The epiphany hit with the force of a falling piano.
I was already working from home and able to shape my work life around my family life. I was living in one of the most beautiful places in the world and had created a profitable business in a small town where too many businesses languish and the number of decent jobs is vanishingly small.
And for the most part I actually enjoyed the work I did for my clients. I was always happy to get up on Monday and dive into work – the complete opposite of how I felt when I worked in the corporate world.
As for traveling the world and making a real difference with my writing, I hadn’t achieved those goals yet. I was helping a lot of local business owners, which felt great – but I wasn’t making quite enough money to go traveling and I didn’t feel like the messages I was helping to send were reaching enough people to have a big impact.
But I figured that was just a matter of tweaking.
So, with the help of the brilliant Leah Goard, I started to focus more on my business.
I got clearer about the kind of clients I wanted to serve: ones whose products and services clearly change people’s lives for the better and have a positive impact on the world — and then I changed my website copy to speak more directly to them.
I whittled my list of marketing services down to just copywriting and content development — because they’re the jobs I love most and am best at.
And I started to look for ways in which I could share my online communication expertise with as many awesome people as possible.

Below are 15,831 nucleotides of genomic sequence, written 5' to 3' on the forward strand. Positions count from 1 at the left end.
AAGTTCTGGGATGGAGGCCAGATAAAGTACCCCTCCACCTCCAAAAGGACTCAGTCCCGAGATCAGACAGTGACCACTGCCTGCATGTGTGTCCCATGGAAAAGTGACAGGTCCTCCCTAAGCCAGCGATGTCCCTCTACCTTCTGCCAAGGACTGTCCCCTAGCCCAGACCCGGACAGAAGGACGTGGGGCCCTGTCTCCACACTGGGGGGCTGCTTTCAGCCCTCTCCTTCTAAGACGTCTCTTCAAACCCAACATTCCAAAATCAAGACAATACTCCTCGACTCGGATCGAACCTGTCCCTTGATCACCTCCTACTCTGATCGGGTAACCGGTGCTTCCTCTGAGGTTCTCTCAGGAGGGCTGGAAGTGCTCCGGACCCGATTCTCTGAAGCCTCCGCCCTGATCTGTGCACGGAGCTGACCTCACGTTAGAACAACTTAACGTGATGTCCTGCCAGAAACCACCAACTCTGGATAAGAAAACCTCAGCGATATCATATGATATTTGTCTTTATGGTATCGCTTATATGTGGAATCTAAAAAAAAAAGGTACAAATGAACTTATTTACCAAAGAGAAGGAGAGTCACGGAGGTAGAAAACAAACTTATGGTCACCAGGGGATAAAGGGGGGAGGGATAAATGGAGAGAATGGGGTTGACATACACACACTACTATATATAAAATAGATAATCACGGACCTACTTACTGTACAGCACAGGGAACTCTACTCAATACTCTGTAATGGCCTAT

(We now live in a world where creators can now sell their products and sell them directly to consumers all over the world. I want to make sure that artists, writers, and progressive businesses who offer products and services that benefit not only the users but the world around them are able to communicate their message to the people who are most likely to support them and help them grow. Hence my upcoming WORDPLAY course.)
The wonderful thing is, the clearer I’ve become on what my “why” is, the more successful my business has become.
I have attracted some amazing clients who have a huge reach and are creating positive change on the personal, societal, and environmental level.
I have more than tripled my income over the past two years.
I went traveling to Ecuador, Alberta, and Arizona this year, with more travel plans shaping up for 2015 and 2016.
And next year, for the first time ever, I’m going to be able to take two whole months off from work to focus on my fiction – and bang out a complete first draft of a new novel I can’t wait to write.
(Nope, I haven’t put that dream aside – I’m more excited about writing fiction than ever, and it feels so good because the pressure of trying to write a one-in-a-million moneymaker has completely disappeared.)
Best of all, I love what I do.
So that’s how I came to achieve my “why” – and how defining it more clearly has helped me grow my business and create more alignment between my personal goals and passions and more joy in what I do for a living.
What’s YOUR why?
Is that something you’re clear on – or are you still struggling to define it? If the latter, I recommend you look inside yourself and ask: what kind of life do I want to live? What do I want my life to MEAN? And how can I use my business to achieve that?
If you can answer those questions, you’re bound to come up with a WHY that will feed your soul even as it helps you grow your business.